Tristan v Sarah
Tristan v Sarah is a welcome, fresh take on the fantasy genre. There's a lightness of touch in the writing, which is a relief, after all those samey, weighty fantasy tomes that take themselves far too seriously. Yet Victor's and Stuarts use of vocabulary is wide ranged, but doesn't let the reader sink into a vacuum of over description.
Stuart and Victor understand, unlike many other writers in the genre, that characterizations need to be real-world and that the dialogue that the characters speak has to be realistic too.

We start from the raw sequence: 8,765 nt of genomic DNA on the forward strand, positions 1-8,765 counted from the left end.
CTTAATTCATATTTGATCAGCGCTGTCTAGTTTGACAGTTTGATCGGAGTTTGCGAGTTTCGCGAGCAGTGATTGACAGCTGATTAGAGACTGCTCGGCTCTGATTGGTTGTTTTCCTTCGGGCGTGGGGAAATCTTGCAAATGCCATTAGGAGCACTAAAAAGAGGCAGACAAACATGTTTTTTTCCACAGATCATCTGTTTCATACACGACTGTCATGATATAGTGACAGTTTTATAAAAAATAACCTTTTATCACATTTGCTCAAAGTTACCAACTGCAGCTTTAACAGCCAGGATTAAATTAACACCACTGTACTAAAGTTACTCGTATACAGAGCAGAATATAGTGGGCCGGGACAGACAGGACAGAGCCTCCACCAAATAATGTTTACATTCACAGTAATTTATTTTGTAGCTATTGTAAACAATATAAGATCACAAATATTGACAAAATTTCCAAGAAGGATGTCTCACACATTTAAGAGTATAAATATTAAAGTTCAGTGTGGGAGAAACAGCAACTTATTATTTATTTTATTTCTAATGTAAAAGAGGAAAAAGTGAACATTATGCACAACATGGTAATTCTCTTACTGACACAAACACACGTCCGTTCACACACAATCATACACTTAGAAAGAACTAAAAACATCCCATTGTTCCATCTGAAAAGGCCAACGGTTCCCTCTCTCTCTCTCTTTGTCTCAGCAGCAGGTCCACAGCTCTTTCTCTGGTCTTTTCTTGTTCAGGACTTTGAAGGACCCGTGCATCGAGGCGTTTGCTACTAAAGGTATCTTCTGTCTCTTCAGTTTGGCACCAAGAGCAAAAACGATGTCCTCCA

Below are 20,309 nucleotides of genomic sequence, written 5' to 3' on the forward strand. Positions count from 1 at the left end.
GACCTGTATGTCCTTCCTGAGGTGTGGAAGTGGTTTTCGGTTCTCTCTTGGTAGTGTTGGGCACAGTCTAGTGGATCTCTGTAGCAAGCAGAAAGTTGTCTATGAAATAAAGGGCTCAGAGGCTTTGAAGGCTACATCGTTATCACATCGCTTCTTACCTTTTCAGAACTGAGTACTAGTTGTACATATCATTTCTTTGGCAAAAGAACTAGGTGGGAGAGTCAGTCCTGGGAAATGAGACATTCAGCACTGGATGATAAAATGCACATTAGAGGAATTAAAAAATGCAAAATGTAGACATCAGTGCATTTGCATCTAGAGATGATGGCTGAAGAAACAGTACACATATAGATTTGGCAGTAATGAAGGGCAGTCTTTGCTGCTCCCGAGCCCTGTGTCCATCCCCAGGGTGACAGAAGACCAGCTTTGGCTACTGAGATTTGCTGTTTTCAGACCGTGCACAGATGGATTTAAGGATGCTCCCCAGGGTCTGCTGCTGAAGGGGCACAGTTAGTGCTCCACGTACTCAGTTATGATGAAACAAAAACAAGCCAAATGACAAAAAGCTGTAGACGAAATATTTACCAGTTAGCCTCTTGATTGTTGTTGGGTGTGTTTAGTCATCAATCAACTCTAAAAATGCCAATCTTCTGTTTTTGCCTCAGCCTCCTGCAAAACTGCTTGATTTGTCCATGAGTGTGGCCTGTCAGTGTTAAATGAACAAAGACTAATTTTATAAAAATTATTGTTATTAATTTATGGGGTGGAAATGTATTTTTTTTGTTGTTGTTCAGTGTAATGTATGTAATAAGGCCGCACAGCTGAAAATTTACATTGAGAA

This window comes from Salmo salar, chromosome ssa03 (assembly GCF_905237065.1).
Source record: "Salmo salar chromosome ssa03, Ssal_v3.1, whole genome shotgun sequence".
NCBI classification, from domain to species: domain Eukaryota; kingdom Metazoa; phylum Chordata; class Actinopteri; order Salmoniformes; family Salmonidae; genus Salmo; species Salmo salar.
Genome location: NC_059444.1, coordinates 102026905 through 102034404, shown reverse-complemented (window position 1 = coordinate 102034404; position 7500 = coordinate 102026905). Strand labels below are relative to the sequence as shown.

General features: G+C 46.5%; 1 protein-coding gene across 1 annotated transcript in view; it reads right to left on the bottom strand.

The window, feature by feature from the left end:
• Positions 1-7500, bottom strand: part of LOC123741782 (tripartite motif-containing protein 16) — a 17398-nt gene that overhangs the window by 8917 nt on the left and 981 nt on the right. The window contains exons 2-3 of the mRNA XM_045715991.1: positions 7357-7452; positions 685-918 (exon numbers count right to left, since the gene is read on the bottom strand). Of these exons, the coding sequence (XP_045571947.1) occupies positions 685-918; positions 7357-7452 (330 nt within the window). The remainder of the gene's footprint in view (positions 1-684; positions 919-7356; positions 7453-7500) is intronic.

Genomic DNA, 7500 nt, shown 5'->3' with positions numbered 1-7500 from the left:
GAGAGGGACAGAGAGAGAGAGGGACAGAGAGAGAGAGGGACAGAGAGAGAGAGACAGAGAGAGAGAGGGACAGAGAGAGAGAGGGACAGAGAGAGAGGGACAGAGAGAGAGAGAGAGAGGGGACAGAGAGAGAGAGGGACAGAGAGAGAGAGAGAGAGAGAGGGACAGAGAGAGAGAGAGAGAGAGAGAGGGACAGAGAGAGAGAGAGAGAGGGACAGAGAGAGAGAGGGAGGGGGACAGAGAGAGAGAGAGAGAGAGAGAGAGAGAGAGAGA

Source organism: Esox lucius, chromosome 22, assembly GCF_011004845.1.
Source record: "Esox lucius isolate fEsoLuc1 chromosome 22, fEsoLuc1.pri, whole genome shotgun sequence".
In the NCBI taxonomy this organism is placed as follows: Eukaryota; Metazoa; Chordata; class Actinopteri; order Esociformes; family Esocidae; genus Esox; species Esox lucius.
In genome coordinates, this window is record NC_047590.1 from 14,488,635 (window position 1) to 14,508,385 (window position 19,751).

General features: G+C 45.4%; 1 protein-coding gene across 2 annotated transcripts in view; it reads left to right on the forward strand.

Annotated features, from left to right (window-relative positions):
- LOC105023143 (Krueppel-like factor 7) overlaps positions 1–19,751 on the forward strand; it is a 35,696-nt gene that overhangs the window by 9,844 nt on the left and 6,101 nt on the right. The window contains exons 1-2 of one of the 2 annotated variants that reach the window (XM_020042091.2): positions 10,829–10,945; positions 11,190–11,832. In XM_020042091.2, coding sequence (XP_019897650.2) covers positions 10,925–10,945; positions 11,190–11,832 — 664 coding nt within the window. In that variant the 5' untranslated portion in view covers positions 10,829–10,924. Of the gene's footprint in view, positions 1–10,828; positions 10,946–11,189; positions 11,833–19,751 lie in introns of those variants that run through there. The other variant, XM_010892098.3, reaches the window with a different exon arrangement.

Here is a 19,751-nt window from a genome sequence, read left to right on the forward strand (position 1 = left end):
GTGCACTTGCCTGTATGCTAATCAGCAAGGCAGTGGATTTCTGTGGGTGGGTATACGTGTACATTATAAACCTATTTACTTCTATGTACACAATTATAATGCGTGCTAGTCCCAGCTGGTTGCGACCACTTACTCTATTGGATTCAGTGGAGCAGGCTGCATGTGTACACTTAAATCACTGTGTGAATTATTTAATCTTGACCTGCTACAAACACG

The hilarity of a father who has taught his son essential life skills such as eskrima-fighting and knot-tying. Although fire-lighting and map-reading would be useful if you were having a barbecue and needed to find your nearest Sainsbury's, where Bruce has really let his son down is by neglecting to teach him to cook....
I really liked the scene in the kitchen where Bruce is dressed in his keikogi - and yet they're having to eat buttered toast for supper
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